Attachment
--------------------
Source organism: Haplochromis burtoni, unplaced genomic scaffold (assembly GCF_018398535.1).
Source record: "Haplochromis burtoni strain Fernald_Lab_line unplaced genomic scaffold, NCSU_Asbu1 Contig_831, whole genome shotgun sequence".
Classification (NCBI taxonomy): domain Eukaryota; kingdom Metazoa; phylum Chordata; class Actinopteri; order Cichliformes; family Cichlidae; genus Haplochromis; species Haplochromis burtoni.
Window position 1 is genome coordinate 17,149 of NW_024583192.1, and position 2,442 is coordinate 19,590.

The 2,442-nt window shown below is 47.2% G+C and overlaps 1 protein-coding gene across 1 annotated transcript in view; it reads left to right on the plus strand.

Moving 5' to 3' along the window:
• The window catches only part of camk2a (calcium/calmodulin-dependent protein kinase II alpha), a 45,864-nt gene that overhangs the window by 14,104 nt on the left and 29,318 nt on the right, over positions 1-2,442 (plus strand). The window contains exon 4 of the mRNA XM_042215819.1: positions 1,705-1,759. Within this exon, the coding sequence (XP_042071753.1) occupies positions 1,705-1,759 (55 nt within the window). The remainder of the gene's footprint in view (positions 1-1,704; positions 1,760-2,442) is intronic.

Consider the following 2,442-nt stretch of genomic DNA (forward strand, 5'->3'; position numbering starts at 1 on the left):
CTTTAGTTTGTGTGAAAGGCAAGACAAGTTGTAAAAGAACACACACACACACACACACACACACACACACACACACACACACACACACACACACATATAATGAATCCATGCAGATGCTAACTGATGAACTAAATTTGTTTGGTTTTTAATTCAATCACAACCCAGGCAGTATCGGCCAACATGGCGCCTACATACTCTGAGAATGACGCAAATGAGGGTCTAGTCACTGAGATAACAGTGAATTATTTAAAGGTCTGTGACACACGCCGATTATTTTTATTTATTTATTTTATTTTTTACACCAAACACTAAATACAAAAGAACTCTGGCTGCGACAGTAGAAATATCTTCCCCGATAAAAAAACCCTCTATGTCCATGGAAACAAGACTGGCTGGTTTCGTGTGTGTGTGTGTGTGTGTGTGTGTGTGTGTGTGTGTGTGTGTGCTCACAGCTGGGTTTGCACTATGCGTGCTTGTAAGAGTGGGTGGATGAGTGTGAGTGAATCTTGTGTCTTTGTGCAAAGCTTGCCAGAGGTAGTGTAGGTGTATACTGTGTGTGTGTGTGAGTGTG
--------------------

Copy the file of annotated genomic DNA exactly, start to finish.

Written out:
Source organism: Haplochromis burtoni, unplaced genomic scaffold (assembly GCF_018398535.1).
Source record: "Haplochromis burtoni strain Fernald_Lab_line unplaced genomic scaffold, NCSU_Asbu1 Contig_831, whole genome shotgun sequence".
Classification (NCBI taxonomy): domain Eukaryota; kingdom Metazoa; phylum Chordata; class Actinopteri; order Cichliformes; family Cichlidae; genus Haplochromis; species Haplochromis burtoni.
Window position 1 is genome coordinate 17,149 of NW_024583192.1, and position 2,442 is coordinate 19,590.

The 2,442-nt window shown below is 47.2% G+C and overlaps 1 protein-coding gene across 1 annotated transcript in view; it reads left to right on the plus strand.

Moving 5' to 3' along the window:
• The window catches only part of camk2a (calcium/calmodulin-dependent protein kinase II alpha), a 45,864-nt gene that overhangs the window by 14,104 nt on the left and 29,318 nt on the right, over positions 1-2,442 (plus strand). The window contains exon 4 of the mRNA XM_042215819.1: positions 1,705-1,759. Within this exon, the coding sequence (XP_042071753.1) occupies positions 1,705-1,759 (55 nt within the window). The remainder of the gene's footprint in view (positions 1-1,704; positions 1,760-2,442) is intronic.

Consider the following 2,442-nt stretch of genomic DNA (forward strand, 5'->3'; position numbering starts at 1 on the left):
CTTTAGTTTGTGTGAAAGGCAAGACAAGTTGTAAAAGAACACACACACACACACACACACACACACACACACACACACACACACACACACACACATATAATGAATCCATGCAGATGCTAACTGATGAACTAAATTTGTTTGGTTTTTAATTCAATCACAACCCAGGCAGTATCGGCCAACATGGCGCCTACATACTCTGAGAATGACGCAAATGAGGGTCTAGTCACTGAGATAACAGTGAATTATTTAAAGGTCTGTGACACACGCCGATTATTTTTATTTATTTATTTTATTTTTTACACCAAACACTAAATACAAAAGAACTCTGGCTGCGACAGTAGAAATATCTTCCCCGATAAAAAAACCCTCTATGTCCATGGAAACAAGACTGGCTGGTTTCGTGTGTGTGTGTGTGTGTGTGTGTGTGTGTGTGTGTGTGTGTGTGCTCACAGCTGGGTTTGCACTATGCGTGCTTGTAAGAGTGGGTGGATGAGTGTGAGTGAATCTTGTGTCTTTGTGCAAAGCTTGCCAGAGGTAGTGTAGGTGTATACTGTGTGTGTGTGTGAGTGTG